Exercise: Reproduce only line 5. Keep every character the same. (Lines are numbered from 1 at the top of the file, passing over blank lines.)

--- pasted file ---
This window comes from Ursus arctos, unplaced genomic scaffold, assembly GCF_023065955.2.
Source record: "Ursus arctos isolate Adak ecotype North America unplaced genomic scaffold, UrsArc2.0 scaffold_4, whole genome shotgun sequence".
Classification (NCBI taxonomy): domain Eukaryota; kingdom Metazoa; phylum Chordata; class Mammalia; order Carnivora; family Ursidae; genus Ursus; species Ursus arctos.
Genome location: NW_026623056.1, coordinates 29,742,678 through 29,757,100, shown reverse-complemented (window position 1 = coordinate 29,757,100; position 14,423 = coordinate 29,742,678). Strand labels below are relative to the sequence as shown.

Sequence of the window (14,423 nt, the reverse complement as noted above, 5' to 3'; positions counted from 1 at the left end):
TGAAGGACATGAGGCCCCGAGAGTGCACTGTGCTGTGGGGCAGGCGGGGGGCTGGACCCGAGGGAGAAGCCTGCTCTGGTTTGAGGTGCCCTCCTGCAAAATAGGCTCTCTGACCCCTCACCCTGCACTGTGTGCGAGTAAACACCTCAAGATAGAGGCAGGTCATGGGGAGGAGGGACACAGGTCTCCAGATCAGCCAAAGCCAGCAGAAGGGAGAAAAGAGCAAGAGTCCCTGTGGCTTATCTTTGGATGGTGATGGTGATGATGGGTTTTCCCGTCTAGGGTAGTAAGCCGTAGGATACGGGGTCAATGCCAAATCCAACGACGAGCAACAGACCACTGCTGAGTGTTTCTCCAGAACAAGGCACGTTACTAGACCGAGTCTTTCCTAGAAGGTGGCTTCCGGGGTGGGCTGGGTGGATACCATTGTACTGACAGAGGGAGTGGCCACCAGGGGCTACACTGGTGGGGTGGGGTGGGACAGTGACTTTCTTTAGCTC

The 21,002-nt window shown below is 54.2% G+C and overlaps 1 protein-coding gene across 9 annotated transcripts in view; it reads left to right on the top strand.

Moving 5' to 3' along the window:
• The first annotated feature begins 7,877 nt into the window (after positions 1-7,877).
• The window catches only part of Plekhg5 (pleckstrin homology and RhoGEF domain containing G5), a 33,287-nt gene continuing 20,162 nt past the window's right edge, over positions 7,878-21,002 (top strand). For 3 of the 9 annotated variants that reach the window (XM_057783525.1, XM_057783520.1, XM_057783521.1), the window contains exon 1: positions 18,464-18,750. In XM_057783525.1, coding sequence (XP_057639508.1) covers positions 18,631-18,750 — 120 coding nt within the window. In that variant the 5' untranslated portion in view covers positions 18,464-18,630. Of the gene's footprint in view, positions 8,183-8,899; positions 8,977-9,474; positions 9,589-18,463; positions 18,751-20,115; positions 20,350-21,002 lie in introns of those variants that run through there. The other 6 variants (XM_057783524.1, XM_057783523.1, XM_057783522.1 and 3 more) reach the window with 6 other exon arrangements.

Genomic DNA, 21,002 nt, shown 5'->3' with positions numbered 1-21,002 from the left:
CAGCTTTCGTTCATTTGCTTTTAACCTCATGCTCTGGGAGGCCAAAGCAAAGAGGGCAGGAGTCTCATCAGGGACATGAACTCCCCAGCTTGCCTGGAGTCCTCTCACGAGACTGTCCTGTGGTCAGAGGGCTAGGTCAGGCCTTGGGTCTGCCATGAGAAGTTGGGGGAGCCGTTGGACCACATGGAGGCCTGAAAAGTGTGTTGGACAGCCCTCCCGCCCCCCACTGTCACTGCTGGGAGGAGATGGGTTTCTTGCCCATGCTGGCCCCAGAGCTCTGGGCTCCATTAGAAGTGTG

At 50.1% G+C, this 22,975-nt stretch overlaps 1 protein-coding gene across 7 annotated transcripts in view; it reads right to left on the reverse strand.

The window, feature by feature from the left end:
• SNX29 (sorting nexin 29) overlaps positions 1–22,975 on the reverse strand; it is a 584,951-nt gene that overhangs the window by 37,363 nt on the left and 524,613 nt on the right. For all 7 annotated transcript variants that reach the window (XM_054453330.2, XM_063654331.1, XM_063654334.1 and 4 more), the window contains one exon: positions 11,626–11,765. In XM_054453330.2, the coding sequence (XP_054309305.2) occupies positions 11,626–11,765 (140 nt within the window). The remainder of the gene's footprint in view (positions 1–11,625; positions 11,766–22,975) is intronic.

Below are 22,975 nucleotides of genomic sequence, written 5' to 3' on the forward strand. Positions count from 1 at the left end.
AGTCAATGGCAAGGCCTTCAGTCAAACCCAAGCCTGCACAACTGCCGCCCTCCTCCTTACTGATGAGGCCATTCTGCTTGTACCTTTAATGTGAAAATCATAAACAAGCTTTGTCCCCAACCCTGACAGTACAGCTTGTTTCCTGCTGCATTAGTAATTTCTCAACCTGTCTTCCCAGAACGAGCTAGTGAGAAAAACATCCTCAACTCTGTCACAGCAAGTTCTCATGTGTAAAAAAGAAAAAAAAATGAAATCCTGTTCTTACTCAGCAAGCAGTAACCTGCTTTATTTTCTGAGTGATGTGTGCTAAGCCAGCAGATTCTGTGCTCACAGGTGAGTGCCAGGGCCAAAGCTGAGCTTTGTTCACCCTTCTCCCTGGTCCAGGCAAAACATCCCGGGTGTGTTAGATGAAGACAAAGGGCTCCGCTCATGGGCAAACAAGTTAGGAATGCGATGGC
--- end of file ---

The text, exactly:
Sequence of the window (14,423 nt, the reverse complement as noted above, 5' to 3'; positions counted from 1 at the left end):